In the Crease: Community at large needs to embrace its Fighting Spirit

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LEWISTON — The Fighting Spirit are relocating to Lewiston-Auburn.

Kind of fitting, right?

The area has long been known as a mill town on the rebound, a community with a rough-and-tumble past.

Now, we have a downtown community — and a community at large — attempting to reinvent itself and emerge from that reputation.

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We do, indeed, have plenty of fighting spirit.

This community has also been spoiled with hockey talent.

The Androscoggin Bank Colisee was the landing place for a Quebec Major Junior Hockey League franchise after what amounted to a called bluff. The result of that move, the Lewiston Maineiacs franchise, graced the area with its presence for eight seasons, during which time many players who have developed into elite players in the National Hockey League skated within the confines of the 60-year-old arena — Sidney Crosby, Kris Letang, Jonathan Bernier, David Perron, Brad Marchand … the list is long and distinguished.

During the Maineiacs’ tenure, the cities’ hubris grew.

“This,” people said, “is what we deserve. This is great hockey.”

And it was — and is — great hockey. Too good. And it apparently came at too great a cost for a recession-stricken region with a general population that fears spending money on anything beyond a bean supper or a buffet.

Prior to the Lewiston Maineiacs, the best hockey one could hope to see on a regular basis was high school hockey.

And we accepted this. High school hockey was good hockey. From the time the Maine Nordiques left town in the late 1970s, it was the only game in town. And it was enough.

The Maineiacs whetted the area’s appetite for bigger, faster, stronger hockey.

When they left after the 2010-11 season, save for another QMJHL franchise, nothing was truly going to be good enough — at least, not right away. Colisee management brought in the Federal Hockey League for a handful of games to mixed reaction. They signed a deal with the Portland Junior Pirates to purchase ice for youth hockey, effectively creating a split between the rink and the already-established local youth hockey organizations.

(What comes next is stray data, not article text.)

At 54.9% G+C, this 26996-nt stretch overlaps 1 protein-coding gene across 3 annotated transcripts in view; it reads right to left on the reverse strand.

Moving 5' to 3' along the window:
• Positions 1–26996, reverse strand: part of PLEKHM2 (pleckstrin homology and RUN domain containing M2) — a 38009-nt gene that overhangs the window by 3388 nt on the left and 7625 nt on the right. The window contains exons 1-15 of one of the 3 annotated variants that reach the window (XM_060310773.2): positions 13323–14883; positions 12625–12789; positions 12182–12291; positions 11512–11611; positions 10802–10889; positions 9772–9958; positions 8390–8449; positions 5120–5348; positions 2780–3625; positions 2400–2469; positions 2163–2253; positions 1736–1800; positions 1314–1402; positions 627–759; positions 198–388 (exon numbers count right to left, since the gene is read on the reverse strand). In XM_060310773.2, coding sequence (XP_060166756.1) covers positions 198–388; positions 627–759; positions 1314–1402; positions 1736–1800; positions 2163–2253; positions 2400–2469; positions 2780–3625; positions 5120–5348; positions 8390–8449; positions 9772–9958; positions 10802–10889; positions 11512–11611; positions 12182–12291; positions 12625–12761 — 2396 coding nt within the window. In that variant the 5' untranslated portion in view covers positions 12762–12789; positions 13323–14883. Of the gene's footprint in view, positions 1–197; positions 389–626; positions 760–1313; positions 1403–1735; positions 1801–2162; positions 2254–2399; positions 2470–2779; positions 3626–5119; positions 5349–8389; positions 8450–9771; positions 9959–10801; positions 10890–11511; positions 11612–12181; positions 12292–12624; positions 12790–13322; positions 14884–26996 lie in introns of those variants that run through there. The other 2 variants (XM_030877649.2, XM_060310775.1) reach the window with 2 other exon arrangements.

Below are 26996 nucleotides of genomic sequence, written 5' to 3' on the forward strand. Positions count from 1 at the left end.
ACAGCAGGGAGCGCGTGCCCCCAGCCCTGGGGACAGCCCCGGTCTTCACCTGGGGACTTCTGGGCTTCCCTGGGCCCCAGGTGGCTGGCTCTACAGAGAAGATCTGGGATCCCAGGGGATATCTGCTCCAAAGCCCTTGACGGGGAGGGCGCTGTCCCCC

And then, another gift.

The Portland Pirates of the American Hockey League — the top affiliate of the National Hockey League’s Arizona Coyotes — needed a place to crash for a while after getting into a spat with their arena in Portland. The Colisee was more than willing to accommodate.

Originally scheduled to be a 12-game sojourn to the North, the Pirates drew respectably well, averaging more than 2,400 fans in those 12 games before tailing off. But even the most optimistic hockey minds in the community knew the team would return to its big-city digs when construction on what is now known as the Cross Insurance Arena was complete.

Bowdoin College officials got together with the Maine Sports Commission and with Colisee management in a joint effort to host the NCAA Division III Frozen Four at the rink this past spring, as well.

Colisee management then thought its troubles were over this past summer. The Maine Timberwolves of the Northern States Hockey League agreed to make the Colisee their home base.

Faced with financial troubles from its foundation, it folded before holding a single tryout.

Deep breath.

Colisee officials recently appeared before the Lewiston City Council to request a change to its mortgage agreement, given that the building will operate this winter without a primary tenant. At the meeting, Jim Cain, president of Firland Management, which owns the Colisee, hinted that he was close to a deal to return junior hockey to Lewiston on a full-time basis.

This team, playing in what is now known as the North American 3 Eastern Hockey League (NA3EHL), is the fruit of that negotiation.

And Cain made a smart decision to lock the team in for five years. This will be the team’s fourth home in as many seasons, and owner/coach Rod Simmons’ fifth hometown in as many years.

He and his wife, Lisa, are looking for some stability. The league, led by commissioner Wayne Sheehan, is looking for the same.

So, too, is the Colisee, both in tenant and in ledger.

And so is the local hockey community, one that perhaps doesn’t deserve a third (fourth?) chance, but is being gifted exactly that.

Five years gives it that foundation.

Monday, everyone said all the right things. The right pieces are in place for this to work.

The Cains are happy at the Colisee. The Simmonses appear to be happy for the team. Sheehan appears to be happy for the NA3EHL.

It’s up to Lewiston-Auburn to (finally) be happy — and grateful — for what it has. The region continually asks for a fighting chance.

Now, can it embrace its Fighting Spirit?

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